Generally, while traveling I carry a small backpack with essential camera gear plus two hard-plastic Pelican cases—one for laptops, chargers, and hard drives, and the other for extra photography and communications equipment. Often the cases will be sitting out in the rain or snow for hours at a time in transit, so waterproof hard cases are essential. On a typical expedition, I will bring:

  • MacBook Pro for photo editing
  • Dell laptop for Iridium satellite data communication (if necessary)
  • two 320GB Lacie rugged hard drives for photo storage
  • assortment of cables and chargers
  • two Nikon camera bodies (D2Xs and D300)
  • assortment of lenses (10.5mm, 12-24mm, 17-55mm, 70-200mm, 105mm macro, 300mm)
  • accessories (1.4x teleconverter, strobe, gels)
  • communications equipment (Iridium satellite phone or BGAN Inmarsat, data modem, chargers)
  • carbon-fiber tripod and heavy-duty ballhead
  • small collapsible reflector/diffuser

On location, I prefer to work out of a waist-belt system made by ThinkTank. I carry one body with two lenses in a Digi Holster 50 and the rest in lens cases strapped to a heavy-duty waist belt. This system allows me to quickly swap lenses without slowing down, while also preserving my spine. Since 99% of my photographs are not posed, being ready to grab a shot at a moment’s notice is critical.

Be Part of the RESOLUTION: What’s was the hardest lesson you ever learned about packing or traveling with gear?

Chris Linder has made a career for himself documenting scientists working largely in the Arctic and Antarctic. Check out his earlier posts (1, 2, 3, 4, 5) for great tips about writing grants and working with institutions to make your grants more appealing. And don’t miss his next post about the logistics of packing for and working in extreme weather conditions.
My favorite shots are the result of careful planning, like knowing exactly where to stand to capture this dye release into a glacial river.

Chris's favorite shots are the result of careful planning, like knowing exactly where to stand to capture this dye release into a glacial river. Photo by Chris Linder, WHOI

My first Arctic expedition was also my first foray into digital photography. This was 2002. The D1, with a whopping 2.74 megapixels, was Nikon’s flagship camera and lower priced bodies like the D100 had not yet hit the market. But the premise of our project was that we would be updating a website daily with images and text, so Woods Hole sent me out with a 5-megapixel Nikon point-and-shoot as a supplement to my film SLR gear. I had never used a digital camera before and had only rudimentary experience with Photoshop. The learning curve was steep. I practiced with the camera before the trip but there were huge limitations compared to using an SLR system: the zoom lens had a small range of focal lengths, creative control of aperture and shutter speeds was limited, and, perhaps worst of all, the camera responded very slowly (both in terms of shutter lag and frame rate).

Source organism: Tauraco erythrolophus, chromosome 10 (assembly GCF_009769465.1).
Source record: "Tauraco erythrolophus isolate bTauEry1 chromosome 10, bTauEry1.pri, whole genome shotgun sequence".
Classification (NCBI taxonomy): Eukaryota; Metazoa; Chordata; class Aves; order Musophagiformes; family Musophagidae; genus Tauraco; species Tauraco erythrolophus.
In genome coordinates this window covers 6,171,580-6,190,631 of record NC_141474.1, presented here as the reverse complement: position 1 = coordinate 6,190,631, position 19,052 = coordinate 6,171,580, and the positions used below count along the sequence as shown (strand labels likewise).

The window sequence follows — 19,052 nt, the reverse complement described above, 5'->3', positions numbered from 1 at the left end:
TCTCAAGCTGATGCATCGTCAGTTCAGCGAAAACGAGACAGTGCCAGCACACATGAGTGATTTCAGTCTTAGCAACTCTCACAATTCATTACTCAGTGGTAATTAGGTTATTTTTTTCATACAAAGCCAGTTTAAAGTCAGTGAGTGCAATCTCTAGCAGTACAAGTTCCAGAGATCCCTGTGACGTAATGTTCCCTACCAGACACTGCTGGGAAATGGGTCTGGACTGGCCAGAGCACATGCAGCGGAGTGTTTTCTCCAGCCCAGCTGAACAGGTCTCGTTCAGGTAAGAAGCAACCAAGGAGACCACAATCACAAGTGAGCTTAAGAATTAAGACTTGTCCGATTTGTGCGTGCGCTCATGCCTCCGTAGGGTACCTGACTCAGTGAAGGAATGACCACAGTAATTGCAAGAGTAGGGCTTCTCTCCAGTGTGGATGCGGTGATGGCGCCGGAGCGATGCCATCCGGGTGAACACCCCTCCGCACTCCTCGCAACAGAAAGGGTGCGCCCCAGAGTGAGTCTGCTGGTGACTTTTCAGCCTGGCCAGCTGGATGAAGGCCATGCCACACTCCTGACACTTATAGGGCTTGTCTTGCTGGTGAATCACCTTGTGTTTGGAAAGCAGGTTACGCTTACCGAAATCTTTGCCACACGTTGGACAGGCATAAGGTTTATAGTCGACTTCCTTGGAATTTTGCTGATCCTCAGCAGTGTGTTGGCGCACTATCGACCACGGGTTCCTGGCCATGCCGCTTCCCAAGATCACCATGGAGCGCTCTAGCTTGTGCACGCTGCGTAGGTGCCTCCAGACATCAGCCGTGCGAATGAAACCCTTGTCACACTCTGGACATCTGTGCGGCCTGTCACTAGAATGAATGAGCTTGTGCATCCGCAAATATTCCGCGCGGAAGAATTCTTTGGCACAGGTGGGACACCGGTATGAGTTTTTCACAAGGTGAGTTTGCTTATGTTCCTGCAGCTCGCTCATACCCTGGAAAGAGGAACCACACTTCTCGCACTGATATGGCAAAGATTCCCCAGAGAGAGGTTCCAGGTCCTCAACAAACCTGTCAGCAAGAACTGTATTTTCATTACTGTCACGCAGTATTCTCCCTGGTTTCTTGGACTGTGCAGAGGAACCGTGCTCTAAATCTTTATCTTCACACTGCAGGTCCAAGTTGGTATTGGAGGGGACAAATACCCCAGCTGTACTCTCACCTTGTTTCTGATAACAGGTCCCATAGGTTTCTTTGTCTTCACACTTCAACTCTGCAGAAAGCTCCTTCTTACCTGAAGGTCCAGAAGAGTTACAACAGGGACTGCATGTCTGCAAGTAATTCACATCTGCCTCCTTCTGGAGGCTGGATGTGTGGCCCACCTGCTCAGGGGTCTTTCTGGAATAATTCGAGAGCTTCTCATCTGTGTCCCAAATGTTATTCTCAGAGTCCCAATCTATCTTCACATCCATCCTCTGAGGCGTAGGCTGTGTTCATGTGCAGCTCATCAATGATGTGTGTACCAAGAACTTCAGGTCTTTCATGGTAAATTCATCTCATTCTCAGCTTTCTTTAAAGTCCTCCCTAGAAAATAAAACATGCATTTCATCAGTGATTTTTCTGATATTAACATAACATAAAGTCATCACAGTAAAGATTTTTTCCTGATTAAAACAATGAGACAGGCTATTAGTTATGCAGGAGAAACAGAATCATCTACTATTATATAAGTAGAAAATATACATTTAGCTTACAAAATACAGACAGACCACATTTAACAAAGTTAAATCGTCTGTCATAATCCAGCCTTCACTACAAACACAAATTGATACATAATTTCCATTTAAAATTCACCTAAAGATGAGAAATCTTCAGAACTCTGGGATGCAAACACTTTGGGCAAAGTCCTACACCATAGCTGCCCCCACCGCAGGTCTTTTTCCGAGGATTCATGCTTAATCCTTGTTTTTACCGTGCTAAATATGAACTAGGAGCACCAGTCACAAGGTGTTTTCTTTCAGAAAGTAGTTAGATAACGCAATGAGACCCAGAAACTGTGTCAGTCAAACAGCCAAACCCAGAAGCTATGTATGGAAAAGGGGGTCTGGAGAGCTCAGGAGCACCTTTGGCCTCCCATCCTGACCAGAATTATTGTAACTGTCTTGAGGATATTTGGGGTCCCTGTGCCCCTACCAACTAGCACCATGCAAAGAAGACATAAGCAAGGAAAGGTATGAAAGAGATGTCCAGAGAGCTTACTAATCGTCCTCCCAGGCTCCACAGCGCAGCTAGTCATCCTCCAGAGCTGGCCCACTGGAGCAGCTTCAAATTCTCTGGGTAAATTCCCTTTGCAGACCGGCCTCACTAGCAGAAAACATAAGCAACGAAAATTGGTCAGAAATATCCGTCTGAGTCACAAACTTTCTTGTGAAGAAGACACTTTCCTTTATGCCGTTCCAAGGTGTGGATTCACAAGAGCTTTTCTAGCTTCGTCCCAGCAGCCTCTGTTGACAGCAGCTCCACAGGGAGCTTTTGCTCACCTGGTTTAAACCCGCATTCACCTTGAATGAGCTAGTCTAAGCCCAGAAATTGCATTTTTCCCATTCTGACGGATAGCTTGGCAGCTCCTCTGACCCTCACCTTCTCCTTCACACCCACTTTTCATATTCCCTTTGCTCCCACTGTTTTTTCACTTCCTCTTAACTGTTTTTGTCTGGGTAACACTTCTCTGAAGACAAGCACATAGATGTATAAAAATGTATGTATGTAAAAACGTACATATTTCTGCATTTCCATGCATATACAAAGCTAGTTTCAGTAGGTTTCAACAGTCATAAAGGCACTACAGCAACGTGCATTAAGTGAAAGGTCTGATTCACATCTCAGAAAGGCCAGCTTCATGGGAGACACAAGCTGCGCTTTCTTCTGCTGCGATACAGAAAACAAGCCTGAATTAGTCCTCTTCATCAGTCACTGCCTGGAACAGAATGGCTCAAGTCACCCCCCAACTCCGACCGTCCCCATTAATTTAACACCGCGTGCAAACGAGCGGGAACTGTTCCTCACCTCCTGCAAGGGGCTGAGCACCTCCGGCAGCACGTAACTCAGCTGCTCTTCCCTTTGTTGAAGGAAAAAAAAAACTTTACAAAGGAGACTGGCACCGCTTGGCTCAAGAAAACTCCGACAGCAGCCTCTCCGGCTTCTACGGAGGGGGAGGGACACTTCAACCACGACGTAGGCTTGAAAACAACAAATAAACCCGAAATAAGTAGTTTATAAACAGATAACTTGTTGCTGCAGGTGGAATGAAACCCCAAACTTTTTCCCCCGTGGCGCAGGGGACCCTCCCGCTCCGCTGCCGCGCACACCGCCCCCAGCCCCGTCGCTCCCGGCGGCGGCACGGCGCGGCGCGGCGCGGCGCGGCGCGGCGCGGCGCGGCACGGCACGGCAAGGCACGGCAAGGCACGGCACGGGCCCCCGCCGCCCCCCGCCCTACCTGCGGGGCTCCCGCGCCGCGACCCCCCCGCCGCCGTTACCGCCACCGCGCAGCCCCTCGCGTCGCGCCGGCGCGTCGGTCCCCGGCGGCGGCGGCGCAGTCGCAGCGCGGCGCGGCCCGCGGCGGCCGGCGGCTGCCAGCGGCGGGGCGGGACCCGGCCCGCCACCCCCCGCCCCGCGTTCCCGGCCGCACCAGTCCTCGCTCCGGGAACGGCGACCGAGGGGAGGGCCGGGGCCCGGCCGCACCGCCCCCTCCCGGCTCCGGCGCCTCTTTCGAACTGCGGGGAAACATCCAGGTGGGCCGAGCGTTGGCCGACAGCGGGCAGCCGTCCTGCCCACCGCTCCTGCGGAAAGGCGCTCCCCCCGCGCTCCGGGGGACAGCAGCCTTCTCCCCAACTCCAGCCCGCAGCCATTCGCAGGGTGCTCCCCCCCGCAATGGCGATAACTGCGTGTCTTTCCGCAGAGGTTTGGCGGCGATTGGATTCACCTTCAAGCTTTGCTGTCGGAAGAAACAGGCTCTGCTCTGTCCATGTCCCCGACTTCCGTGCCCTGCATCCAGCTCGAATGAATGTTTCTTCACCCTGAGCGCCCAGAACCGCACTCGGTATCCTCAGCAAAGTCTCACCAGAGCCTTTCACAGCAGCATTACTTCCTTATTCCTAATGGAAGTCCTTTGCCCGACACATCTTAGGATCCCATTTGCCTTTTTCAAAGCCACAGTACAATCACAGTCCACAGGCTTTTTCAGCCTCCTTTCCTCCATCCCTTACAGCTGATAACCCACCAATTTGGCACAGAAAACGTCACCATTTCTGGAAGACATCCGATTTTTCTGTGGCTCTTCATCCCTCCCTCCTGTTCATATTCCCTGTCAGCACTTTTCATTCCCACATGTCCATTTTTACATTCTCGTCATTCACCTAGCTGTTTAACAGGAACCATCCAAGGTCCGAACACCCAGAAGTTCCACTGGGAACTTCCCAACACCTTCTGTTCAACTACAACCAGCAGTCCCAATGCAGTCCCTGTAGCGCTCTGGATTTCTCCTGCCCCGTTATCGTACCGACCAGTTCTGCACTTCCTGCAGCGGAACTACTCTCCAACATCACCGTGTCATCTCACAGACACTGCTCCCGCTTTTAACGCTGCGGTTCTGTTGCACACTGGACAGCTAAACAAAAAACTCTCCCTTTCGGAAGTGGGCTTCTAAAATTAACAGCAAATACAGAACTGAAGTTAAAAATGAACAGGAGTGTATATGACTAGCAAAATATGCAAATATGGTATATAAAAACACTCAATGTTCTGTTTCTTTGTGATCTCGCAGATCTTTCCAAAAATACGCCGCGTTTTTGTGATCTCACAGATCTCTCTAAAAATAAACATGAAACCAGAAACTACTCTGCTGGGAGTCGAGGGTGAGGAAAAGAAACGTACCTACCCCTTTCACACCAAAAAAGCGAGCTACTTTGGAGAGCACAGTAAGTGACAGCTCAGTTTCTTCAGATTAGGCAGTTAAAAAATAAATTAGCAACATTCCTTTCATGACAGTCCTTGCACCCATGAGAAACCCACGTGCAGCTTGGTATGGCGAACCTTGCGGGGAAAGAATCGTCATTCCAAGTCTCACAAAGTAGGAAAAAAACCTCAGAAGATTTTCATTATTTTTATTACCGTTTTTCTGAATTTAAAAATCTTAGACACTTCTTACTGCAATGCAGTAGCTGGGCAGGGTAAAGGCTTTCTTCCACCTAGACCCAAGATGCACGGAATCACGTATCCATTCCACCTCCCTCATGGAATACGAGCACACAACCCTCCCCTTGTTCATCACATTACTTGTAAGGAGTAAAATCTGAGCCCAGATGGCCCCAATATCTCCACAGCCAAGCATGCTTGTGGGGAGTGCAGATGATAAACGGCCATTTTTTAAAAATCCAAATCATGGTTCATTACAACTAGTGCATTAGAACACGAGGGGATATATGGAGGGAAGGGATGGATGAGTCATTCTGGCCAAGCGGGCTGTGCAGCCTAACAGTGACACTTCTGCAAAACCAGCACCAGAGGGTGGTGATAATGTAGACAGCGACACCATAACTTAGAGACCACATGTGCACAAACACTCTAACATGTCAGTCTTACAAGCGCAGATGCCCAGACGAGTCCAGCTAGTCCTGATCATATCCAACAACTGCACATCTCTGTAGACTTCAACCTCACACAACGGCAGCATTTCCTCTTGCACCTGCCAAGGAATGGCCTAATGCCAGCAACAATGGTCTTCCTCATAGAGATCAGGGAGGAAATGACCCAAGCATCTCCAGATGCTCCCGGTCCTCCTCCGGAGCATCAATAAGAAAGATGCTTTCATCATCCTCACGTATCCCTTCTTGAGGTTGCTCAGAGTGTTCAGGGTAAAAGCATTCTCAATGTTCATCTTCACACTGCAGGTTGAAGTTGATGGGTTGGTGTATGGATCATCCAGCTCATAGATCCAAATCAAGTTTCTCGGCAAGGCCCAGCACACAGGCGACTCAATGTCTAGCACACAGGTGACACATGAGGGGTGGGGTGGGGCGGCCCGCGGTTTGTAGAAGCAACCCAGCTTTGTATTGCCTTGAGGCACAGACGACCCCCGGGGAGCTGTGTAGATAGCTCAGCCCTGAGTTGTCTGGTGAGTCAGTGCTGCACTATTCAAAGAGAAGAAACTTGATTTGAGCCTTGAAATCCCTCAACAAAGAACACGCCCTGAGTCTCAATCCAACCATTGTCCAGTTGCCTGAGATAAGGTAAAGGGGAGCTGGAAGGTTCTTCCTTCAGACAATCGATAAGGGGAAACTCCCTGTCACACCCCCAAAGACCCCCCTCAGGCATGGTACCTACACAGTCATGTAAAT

Yet, shooting with that first digital camera opened my eyes to the power of digital. I could see my results immediately — I knew when I had the shot or didn’t. Using a small point-and-shoot with a tilting LCD also allowed me to get some really candid shots that would not have been possible with a huge DSLR. The following year, I upgraded to a D100 and said goodbye to film.

Knowing the science allows me to anticipate where to stand not only to get the shot, but also not be crushed by equipment or swept overboard!

Doing his research allows Chris to anticipate where to stand not only to get the shot, but also not be crushed by equipment or swept overboard. ©Chris Linder/WHOI

A more important lesson I learned (and continue to learn) was how to photograph scientists. This may be patently obvious, but scientists do not have training as models. A surefire way to destroy a really intense moment, like a group of researchers discussing a recent result, is to wave a huge SLR in front of their faces. More than anything, I learned how to get the shots I needed while at the same time preserving the scientists’ respect and trust. Remaining unobtrusive is key. I always keep in mind that the fieldwork I am photographing is the result of years of hard work to get funding and prepare for an expedition. Time is a precious resource when you’re in the field, so I make it a point to never interrupt their work to stage a scene.

Everything I shoot is completely natural and unscripted and sometimes quite raw. Which isn’t to say that I wander about aimlessly hoping for lucky shots. I apply the same patience I learned from the grant writing process to carefully researching my subjects. This means I know what is going to happen (like when and where an instrument will be brought on deck) and will wait for the players and light to come together, sometimes for hours. I usually spend this observation phase with the camera ready but down, out of sight. As the hours and days go by, I eventually fade into the background, and voila, I’m invisible. Of course, it’s also essential to do your share carrying boxes, washing bottles, making dinner, or otherwise showing that you’re part of the team and not afraid to get your hands dirty doing real work. When you’ve earned the respect of the team—when you become a member of team—it’s a lot easier to get the shot.